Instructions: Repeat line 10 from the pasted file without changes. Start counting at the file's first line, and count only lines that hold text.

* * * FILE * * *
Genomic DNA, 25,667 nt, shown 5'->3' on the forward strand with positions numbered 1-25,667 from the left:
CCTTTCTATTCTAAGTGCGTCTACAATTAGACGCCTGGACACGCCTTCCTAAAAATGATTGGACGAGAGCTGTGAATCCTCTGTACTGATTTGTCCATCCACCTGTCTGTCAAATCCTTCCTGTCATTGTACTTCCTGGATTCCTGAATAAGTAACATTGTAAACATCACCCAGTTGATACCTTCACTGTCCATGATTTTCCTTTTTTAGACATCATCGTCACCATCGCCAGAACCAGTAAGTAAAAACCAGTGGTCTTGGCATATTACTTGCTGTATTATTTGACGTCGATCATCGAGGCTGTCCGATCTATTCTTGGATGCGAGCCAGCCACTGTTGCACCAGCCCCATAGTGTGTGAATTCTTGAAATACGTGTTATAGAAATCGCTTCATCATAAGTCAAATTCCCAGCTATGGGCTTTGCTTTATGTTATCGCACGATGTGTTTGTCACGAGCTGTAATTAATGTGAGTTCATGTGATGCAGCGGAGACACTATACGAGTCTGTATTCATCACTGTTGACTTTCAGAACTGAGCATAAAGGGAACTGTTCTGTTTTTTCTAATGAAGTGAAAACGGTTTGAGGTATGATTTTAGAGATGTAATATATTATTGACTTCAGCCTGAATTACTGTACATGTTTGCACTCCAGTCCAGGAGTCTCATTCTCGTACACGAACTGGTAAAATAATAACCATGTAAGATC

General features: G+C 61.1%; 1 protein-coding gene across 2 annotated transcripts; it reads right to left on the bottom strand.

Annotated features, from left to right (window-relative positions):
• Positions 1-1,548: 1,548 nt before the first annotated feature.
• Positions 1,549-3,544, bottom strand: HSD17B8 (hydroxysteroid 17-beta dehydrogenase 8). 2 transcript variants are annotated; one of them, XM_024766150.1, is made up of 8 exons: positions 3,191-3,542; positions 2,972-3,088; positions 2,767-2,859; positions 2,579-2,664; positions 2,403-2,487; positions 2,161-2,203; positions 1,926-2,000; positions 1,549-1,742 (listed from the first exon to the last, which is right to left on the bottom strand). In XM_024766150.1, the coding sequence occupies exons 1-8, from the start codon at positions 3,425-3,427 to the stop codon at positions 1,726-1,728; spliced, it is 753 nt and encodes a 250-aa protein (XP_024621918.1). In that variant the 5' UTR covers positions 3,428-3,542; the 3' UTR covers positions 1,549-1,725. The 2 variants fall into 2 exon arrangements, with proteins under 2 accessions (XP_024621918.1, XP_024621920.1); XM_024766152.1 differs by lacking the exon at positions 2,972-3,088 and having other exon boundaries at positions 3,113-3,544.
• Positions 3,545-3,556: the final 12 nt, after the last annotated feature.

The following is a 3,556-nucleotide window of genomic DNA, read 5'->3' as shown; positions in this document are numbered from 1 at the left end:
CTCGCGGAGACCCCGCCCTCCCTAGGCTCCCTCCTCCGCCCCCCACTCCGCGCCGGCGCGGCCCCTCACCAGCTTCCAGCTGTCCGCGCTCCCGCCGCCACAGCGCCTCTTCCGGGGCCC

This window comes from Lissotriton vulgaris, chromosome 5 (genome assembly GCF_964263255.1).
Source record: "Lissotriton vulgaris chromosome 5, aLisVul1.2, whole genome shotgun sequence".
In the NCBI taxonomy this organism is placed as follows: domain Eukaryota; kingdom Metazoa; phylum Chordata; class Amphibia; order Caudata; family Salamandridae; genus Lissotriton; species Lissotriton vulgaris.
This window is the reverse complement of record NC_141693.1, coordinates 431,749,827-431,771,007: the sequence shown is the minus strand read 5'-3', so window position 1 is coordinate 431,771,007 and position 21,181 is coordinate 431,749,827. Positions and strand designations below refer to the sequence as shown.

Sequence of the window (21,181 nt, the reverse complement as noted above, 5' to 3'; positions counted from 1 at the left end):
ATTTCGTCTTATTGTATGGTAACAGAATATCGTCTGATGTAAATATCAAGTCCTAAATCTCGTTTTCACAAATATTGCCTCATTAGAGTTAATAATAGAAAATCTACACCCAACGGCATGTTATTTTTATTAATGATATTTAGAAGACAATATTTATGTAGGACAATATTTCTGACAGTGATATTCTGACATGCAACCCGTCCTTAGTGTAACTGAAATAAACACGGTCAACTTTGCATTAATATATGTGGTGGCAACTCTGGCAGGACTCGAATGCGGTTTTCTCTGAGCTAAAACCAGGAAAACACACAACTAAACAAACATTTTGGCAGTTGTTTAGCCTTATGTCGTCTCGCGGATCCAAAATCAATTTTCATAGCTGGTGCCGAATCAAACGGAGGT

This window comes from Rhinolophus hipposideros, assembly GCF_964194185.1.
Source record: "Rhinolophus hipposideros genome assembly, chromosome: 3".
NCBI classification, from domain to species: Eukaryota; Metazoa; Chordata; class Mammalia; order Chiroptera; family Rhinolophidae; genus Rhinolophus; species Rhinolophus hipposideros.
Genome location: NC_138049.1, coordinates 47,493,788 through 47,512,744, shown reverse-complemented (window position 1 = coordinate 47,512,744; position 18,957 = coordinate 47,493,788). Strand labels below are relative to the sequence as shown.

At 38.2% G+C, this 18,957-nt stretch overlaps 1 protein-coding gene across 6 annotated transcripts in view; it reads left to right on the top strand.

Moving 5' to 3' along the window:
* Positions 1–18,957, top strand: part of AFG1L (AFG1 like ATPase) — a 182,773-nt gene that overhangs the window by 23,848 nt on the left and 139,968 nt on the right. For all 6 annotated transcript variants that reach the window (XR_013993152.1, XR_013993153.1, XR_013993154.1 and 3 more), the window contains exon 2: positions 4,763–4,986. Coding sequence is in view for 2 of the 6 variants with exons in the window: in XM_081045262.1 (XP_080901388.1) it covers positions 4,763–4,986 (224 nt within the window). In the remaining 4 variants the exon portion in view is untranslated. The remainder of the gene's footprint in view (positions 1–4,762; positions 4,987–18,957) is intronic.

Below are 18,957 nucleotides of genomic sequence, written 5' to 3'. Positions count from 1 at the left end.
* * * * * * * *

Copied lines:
This window comes from Lissotriton vulgaris, chromosome 5 (genome assembly GCF_964263255.1).